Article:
How To Deliver Feedback Without Sounding Like A Jerk

One of the toughest parts of being a manager is delivering constructive feedback to your employees. You have to strike a delicate balance between putting them on the defensive, and being so vague that your feedback doesn’t sink in.

How do you make sure your feedback gets heard – and taken to heart?

Much depends on your delivery, and on establishing a trust between yourself and your employees. If you can convey the message with respect and demonstrate that you have your employee’s best interest in mind, he or she will be a lot more likely to listen and respond.

Speak in private

It’s hard enough to receive feedback without hearing it in front of a group – especially if the feedback is of a more sensitive nature. The problem with public criticism is that your employee will most likely remember how embarrassed they were, rather than on the message you were trying to get across.

Speaking in private gives you both the chance to be more open and honest than you would be in public.

Ask for permission

Blindsiding a subordinate with feedback – both positive or negative – puts them on the defensive right away. Instead, try asking if they have a minute to hear you out. That gives them a second to get in the right mindset.

A quick caveat: Don’t use the dreaded “Do you have time to discuss your performance at 3pm this afternoon?” technique. Even if you plan to deliver good feedback, your employee will have worked themselves into believing the worst by the time you meet.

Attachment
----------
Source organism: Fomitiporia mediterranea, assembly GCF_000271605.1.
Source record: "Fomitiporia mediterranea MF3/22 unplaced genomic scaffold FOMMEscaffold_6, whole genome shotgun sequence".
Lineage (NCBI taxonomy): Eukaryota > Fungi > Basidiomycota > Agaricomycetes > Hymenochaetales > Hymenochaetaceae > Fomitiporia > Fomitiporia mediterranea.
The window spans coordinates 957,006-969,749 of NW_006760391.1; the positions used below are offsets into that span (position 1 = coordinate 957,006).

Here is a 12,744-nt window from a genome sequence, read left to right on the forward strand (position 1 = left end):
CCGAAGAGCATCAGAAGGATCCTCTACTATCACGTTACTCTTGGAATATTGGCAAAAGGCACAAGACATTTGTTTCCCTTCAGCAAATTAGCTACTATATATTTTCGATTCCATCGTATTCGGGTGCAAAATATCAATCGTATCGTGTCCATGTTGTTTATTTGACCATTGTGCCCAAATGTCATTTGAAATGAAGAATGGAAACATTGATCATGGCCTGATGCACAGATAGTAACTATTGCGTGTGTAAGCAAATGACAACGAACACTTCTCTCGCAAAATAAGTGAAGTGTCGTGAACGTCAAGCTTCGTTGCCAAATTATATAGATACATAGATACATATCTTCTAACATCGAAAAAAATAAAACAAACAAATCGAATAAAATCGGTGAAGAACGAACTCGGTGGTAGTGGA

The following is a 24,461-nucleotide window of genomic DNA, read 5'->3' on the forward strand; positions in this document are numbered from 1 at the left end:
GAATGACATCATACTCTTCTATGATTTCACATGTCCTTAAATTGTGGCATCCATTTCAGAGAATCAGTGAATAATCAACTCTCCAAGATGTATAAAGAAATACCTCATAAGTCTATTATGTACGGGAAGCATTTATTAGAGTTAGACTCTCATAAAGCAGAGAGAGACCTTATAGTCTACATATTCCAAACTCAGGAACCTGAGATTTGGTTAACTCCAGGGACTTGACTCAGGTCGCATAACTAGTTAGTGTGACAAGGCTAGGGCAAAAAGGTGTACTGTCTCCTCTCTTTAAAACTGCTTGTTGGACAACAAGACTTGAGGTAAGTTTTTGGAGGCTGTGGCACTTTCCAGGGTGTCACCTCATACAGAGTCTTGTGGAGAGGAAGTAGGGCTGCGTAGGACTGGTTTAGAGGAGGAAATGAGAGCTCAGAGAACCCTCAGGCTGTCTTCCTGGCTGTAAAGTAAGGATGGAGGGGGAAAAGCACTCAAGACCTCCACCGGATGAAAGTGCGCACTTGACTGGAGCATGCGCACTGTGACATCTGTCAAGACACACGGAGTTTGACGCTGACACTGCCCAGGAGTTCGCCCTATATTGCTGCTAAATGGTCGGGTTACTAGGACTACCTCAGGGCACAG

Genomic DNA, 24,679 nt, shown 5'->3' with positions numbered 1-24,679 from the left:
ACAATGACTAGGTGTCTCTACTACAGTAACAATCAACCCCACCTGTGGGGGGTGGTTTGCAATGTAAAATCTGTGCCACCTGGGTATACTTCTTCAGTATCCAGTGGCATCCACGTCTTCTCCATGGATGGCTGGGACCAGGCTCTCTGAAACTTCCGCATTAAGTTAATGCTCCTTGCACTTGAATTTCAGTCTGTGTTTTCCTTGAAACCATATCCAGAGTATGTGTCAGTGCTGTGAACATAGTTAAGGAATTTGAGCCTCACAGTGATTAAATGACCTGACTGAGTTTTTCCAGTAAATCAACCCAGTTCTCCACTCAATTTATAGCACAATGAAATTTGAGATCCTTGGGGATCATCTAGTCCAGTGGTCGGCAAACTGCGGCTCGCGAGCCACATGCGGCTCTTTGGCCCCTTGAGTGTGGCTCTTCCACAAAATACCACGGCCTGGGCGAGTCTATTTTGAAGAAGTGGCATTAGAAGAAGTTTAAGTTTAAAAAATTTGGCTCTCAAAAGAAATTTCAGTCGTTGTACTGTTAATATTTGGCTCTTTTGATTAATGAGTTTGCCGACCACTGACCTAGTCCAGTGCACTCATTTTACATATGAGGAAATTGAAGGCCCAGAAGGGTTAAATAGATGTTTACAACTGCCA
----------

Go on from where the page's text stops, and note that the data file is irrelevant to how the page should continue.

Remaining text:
Be specific

Offering feedback on a concrete problem keeps your feedback from being misconstrued, and also makes it harder for your employee to argue with what they’re hearing. Instead of saying something vague, like “It doesn’t seem like you’re putting much effort into your job,” try to point out specific things that make you think that, like your subordinate is late frequently, or hasn’t been meeting deadlines.

Don’t judge

Along the same lines, be sure to keep the conversation about observable behavioral facts rather than making judgement calls on the type of person they are. Instead of remarking that your employee is an organizational wreck, try something along the lines of, “I noticed you’ve misplaced three incoming applications in the last week. Can we work together on a system for incoming work?”

Put it into context

Sometimes, helping your employee see how his or her behavior is affecting the organization as a whole can help drive home the need to change. Put your feedback in context by pointing out the direct impact their behavior had. Again, be as specific as possible.

Frame feedback as your opinion

Using statements like “I noticed” or “Your behavior made me feel” can help soften the blow of negative feedback, and can make it easier for the recipient to hear and accept. It helps frame the feedback session as a conversation rather than a debate, and leaves room for constructive discussion.

Work together to find a solution

Hopefully if you’ve done a good job at delivering the feedback, at this point your employee is on board with what you had to say. Now’s the time to come up with a plan for going forward. It’s better if you can both work together, so that your subordinate feels like they have control over the situation and their behavior. Otherwise, they may end up working against the solution, whether consciously or subconsciously.

Always approach the feedback session as though it’s you and your subordinate working together against a common problem, rather than as though the two of you are adversaries. In the long run that’s the more effective way to gain your employee’s buy-in and solve the problem for good.

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David Carr

great advice. I wish more managers knew these. I have seen poor treatment of workers over the years by jerky managers who saw nothing wrong with what they did.